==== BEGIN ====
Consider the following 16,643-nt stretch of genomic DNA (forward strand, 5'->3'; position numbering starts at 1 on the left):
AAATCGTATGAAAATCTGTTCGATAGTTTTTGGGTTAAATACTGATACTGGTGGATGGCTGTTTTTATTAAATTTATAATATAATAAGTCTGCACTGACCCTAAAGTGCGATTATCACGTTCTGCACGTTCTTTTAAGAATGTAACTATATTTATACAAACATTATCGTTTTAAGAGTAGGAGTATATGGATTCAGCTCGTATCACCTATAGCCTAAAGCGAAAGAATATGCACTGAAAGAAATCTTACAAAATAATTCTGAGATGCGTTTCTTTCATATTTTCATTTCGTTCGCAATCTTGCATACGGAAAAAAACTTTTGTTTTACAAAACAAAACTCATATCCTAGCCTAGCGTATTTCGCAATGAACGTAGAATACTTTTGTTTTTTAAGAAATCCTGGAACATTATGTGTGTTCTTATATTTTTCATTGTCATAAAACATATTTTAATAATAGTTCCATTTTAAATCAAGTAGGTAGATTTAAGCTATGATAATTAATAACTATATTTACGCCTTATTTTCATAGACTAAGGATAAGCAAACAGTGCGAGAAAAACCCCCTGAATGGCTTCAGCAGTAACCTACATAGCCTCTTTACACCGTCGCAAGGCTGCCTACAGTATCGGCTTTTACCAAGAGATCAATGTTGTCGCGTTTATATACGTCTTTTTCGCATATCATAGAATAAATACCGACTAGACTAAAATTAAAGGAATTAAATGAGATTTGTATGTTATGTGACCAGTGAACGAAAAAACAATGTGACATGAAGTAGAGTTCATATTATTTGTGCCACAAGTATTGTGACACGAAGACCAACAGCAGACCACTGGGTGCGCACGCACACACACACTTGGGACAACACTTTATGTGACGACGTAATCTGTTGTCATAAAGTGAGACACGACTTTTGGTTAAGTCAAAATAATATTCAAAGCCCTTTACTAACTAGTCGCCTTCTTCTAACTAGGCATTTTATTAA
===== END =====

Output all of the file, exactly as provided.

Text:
Consider the following 16,643-nt stretch of genomic DNA (forward strand, 5'->3'; position numbering starts at 1 on the left):
AAATCGTATGAAAATCTGTTCGATAGTTTTTGGGTTAAATACTGATACTGGTGGATGGCTGTTTTTATTAAATTTATAATATAATAAGTCTGCACTGACCCTAAAGTGCGATTATCACGTTCTGCACGTTCTTTTAAGAATGTAACTATATTTATACAAACATTATCGTTTTAAGAGTAGGAGTATATGGATTCAGCTCGTATCACCTATAGCCTAAAGCGAAAGAATATGCACTGAAAGAAATCTTACAAAATAATTCTGAGATGCGTTTCTTTCATATTTTCATTTCGTTCGCAATCTTGCATACGGAAAAAAACTTTTGTTTTACAAAACAAAACTCATATCCTAGCCTAGCGTATTTCGCAATGAACGTAGAATACTTTTGTTTTTTAAGAAATCCTGGAACATTATGTGTGTTCTTATATTTTTCATTGTCATAAAACATATTTTAATAATAGTTCCATTTTAAATCAAGTAGGTAGATTTAAGCTATGATAATTAATAACTATATTTACGCCTTATTTTCATAGACTAAGGATAAGCAAACAGTGCGAGAAAAACCCCCTGAATGGCTTCAGCAGTAACCTACATAGCCTCTTTACACCGTCGCAAGGCTGCCTACAGTATCGGCTTTTACCAAGAGATCAATGTTGTCGCGTTTATATACGTCTTTTTCGCATATCATAGAATAAATACCGACTAGACTAAAATTAAAGGAATTAAATGAGATTTGTATGTTATGTGACCAGTGAACGAAAAAACAATGTGACATGAAGTAGAGTTCATATTATTTGTGCCACAAGTATTGTGACACGAAGACCAACAGCAGACCACTGGGTGCGCACGCACACACACACTTGGGACAACACTTTATGTGACGACGTAATCTGTTGTCATAAAGTGAGACACGACTTTTGGTTAAGTCAAAATAATATTCAAAGCCCTTTACTAACTAGTCGCCTTCTTCTAACTAGGCATTTTATTAA